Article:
Anthony Weiner

Anthony Weiner

“WEINER” My rating: B 

96 minutes | MPAA rating: R

Josh Kriegman and Elyse Steinberg’s documentary begins back in 2011. Congressman Anthony Weiner (D-New York) rises in the U.S. House to eviscerate his Republican colleagues for voting against special funding for medical care for 9-11 emergency responders.

Weiner is on fire. Scrappy, combative, mocking the GOPers for their shameful practice of voting not with their consciences but for political ends. It’s a hell of a performance. Makes you proud to be a liberal.

Of course the glow doesn’t last. Within months Weiner was caught up in a sexting scandal, having tweeted photos of his bulging BVDs to a woman not his wife.

At first he lied about it. Then he came clean. Then he resigned.

Most pols in that situation would pack it in.  How do you resume a political career when you’re the punchline of a joke?

But Weiner didn’t give in.  He threw himself into the 2013 New York mayoral race, which is where filmmakers Kriegman and Sternberg got on board. Weiner seems to have granted them unlimited access…rarely has a political campaign been documented with such warts-and-all total coverage.

And for a while it looks as if Weiner is going to put Dickgate behind him (“I hope to get a second chance to work for you…”). He’s the frontrunner for the Democratic nomination. His pull-no-punches liberal combativeness and dedication to solving economic issues of the dwindling middle class are gobbled up by the voters (at times he seems like a mini-Bernie).

He leads NYC’s gay pride parade, waving a huge rainbow flag like Lady Liberty at the barricades. He hits the retirement homes.

“I have successfully whistled past the graveyard,” Weiner says of his political resurrection. Continue Reading »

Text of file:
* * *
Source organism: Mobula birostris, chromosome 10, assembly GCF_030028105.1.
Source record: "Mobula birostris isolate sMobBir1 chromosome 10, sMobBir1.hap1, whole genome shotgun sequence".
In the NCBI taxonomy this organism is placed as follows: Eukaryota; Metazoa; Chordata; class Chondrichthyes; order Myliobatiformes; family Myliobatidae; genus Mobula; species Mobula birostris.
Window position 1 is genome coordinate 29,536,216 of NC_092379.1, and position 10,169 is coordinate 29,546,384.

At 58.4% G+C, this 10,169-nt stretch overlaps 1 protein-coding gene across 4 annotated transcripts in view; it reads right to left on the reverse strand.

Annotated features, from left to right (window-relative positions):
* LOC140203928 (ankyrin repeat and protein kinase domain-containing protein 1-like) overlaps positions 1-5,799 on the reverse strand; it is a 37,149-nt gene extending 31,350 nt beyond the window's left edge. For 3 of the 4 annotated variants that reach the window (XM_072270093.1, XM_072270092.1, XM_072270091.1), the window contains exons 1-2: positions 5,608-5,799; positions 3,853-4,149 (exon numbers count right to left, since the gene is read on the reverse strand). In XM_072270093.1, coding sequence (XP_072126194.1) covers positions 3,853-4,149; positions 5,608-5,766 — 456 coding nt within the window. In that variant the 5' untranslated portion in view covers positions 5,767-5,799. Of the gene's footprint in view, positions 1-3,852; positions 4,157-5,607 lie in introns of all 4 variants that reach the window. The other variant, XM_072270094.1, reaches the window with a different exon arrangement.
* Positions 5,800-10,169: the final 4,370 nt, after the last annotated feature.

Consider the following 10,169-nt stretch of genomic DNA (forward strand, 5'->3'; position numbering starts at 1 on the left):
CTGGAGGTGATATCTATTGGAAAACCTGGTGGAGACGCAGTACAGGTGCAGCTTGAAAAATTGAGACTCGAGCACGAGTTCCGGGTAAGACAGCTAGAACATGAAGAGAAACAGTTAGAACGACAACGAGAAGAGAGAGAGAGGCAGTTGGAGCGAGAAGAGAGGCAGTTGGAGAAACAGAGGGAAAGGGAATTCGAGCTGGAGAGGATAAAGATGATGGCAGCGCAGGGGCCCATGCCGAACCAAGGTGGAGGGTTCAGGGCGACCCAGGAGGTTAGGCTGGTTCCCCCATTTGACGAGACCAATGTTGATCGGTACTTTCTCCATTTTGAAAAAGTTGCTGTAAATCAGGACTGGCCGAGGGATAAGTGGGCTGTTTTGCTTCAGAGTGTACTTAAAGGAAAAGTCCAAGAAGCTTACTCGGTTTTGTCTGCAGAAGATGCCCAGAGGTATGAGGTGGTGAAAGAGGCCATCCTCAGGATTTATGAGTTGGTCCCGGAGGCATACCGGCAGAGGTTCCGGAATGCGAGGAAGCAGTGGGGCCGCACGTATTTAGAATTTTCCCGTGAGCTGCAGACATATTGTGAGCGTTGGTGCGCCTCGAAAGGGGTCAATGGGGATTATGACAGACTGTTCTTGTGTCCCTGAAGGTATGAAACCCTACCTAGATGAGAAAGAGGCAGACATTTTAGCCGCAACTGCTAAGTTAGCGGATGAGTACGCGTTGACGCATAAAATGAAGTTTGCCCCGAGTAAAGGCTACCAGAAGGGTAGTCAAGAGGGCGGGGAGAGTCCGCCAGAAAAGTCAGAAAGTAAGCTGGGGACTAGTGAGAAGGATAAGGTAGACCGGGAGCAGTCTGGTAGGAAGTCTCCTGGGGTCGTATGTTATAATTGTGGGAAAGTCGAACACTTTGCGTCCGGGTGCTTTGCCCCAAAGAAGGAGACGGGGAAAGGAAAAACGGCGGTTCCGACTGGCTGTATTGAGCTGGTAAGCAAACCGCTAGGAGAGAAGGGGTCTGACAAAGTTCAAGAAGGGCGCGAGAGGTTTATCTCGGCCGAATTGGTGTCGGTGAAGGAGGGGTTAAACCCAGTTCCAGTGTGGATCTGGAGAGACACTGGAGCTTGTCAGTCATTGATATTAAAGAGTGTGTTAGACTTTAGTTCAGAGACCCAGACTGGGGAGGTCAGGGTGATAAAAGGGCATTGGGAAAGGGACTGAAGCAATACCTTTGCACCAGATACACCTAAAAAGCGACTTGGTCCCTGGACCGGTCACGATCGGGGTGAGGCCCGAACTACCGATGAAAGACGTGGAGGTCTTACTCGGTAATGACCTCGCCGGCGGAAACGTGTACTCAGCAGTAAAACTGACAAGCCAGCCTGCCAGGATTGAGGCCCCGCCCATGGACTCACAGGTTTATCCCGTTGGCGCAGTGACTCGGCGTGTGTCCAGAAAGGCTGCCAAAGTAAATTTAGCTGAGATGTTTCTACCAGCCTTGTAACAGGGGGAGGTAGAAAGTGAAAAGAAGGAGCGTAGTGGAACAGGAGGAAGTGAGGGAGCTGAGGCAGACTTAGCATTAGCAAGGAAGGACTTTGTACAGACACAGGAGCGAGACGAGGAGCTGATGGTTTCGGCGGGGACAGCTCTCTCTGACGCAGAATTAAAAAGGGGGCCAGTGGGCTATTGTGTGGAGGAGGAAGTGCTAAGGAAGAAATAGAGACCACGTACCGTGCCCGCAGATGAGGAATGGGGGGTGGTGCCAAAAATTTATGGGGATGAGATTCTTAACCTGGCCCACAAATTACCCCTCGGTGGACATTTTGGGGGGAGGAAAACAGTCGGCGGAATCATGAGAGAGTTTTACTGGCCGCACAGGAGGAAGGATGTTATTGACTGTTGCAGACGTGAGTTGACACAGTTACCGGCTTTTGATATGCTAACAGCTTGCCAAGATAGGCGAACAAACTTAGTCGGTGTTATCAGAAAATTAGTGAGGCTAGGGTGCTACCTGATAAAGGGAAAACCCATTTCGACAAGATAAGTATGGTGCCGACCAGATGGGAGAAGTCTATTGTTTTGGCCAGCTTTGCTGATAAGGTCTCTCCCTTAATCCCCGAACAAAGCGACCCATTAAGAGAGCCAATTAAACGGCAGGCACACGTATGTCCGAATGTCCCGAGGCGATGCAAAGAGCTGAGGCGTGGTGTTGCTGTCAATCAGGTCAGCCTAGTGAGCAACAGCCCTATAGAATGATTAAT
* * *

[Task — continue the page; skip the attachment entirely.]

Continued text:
Mia Wasikowska, Johnny Depps.

Mia Wasikowska, Johnny Depps.


113 minutes  | MPAA rating: PG

Perhaps to truly enjoy Disney’s “Alice Through the Looking Glass,” just forget there was ever a Rev. Charles Dodgson, a socially awkward mathematician who under the nom de plume Lewis Carroll wrote children’s fantasies bursting with sly satire and fabulous wordplay.

Sly satire and fabulous wordplay are in short supply in this overproduced yet perfunctory sequel to 2010’s “Alice in Wonderland.” They’ve been replaced by unfocused, unmanaged movement. This is a very busy film.

The best way to approach “Looking Glass” is as a two-hour 3-D special effects demonstration reel. With lowered expectations it might not be so bad.

Fans of the Carroll novels will be utterly at sea. Familiar characters drift in and out, but the story cooked up by screenwriter Linda Woolverton is cut from whole cloth and hits hard on issues of female empowerment — a worthy topic, perhaps, but not something on the Rev. Dodgson’s radar.

In the first scene Alice (Mia Wasikowska reprising her role), now a young woman, is the captain of a sailing ship braving a fierce storm and Malay pirates.

Bring on the F/X!

She returns to 1870s England only to discover that her beloved father has died and her impoverished mother (Lindsay Duncan) has agreed to sell the ship to the pea-brained, chauvinistic ex-fiance she spurned in the first movie.

Guided by a butterfly (voiced by the late Alan Rickman in his final role) Alice passes through a mirror into “Underland,”  where a new quest awaits her.

She learns that the Mad Hatter (Johnny Depp) is ailing — at death’s door, in fact, mourning the demise of his family years before.